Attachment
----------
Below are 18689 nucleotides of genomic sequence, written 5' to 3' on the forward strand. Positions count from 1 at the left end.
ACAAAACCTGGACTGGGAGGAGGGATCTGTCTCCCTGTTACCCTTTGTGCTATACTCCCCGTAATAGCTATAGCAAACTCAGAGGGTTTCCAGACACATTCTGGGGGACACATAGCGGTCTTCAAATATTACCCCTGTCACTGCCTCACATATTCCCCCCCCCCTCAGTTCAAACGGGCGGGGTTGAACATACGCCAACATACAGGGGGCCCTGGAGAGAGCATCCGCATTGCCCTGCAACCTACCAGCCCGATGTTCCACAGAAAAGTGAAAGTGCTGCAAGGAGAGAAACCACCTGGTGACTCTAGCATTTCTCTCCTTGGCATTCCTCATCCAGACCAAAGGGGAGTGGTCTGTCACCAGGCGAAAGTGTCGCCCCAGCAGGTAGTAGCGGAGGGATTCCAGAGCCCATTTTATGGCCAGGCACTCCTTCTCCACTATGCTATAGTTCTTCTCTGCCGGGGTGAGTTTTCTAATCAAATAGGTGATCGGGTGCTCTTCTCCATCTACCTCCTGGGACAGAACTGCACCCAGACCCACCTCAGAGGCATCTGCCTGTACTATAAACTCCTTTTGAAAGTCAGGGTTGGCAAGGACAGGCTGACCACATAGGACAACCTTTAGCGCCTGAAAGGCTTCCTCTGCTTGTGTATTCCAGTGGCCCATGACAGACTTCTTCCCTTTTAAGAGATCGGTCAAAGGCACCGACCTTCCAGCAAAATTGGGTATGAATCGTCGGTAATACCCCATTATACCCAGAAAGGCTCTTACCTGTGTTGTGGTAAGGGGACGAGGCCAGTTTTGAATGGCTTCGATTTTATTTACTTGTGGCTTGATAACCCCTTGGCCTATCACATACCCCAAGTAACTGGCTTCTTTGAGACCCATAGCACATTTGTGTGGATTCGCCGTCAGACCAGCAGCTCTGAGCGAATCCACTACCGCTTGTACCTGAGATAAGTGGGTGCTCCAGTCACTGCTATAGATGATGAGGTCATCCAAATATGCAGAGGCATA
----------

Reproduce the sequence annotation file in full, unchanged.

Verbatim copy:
Below are 18689 nucleotides of genomic sequence, written 5' to 3' on the forward strand. Positions count from 1 at the left end.
ACAAAACCTGGACTGGGAGGAGGGATCTGTCTCCCTGTTACCCTTTGTGCTATACTCCCCGTAATAGCTATAGCAAACTCAGAGGGTTTCCAGACACATTCTGGGGGACACATAGCGGTCTTCAAATATTACCCCTGTCACTGCCTCACATATTCCCCCCCCCCTCAGTTCAAACGGGCGGGGTTGAACATACGCCAACATACAGGGGGCCCTGGAGAGAGCATCCGCATTGCCCTGCAACCTACCAGCCCGATGTTCCACAGAAAAGTGAAAGTGCTGCAAGGAGAGAAACCACCTGGTGACTCTAGCATTTCTCTCCTTGGCATTCCTCATCCAGACCAAAGGGGAGTGGTCTGTCACCAGGCGAAAGTGTCGCCCCAGCAGGTAGTAGCGGAGGGATTCCAGAGCCCATTTTATGGCCAGGCACTCCTTCTCCACTATGCTATAGTTCTTCTCTGCCGGGGTGAGTTTTCTAATCAAATAGGTGATCGGGTGCTCTTCTCCATCTACCTCCTGGGACAGAACTGCACCCAGACCCACCTCAGAGGCATCTGCCTGTACTATAAACTCCTTTTGAAAGTCAGGGTTGGCAAGGACAGGCTGACCACATAGGACAACCTTTAGCGCCTGAAAGGCTTCCTCTGCTTGTGTATTCCAGTGGCCCATGACAGACTTCTTCCCTTTTAAGAGATCGGTCAAAGGCACCGACCTTCCAGCAAAATTGGGTATGAATCGTCGGTAATACCCCATTATACCCAGAAAGGCTCTTACCTGTGTTGTGGTAAGGGGACGAGGCCAGTTTTGAATGGCTTCGATTTTATTTACTTGTGGCTTGATAACCCCTTGGCCTATCACATACCCCAAGTAACTGGCTTCTTTGAGACCCATAGCACATTTGTGTGGATTCGCCGTCAGACCAGCAGCTCTGAGCGAATCCACTACCGCTTGTACCTGAGATAAGTGGGTGCTCCAGTCACTGCTATAGATGATGAGGTCATCCAAATATGCAGAGGCATA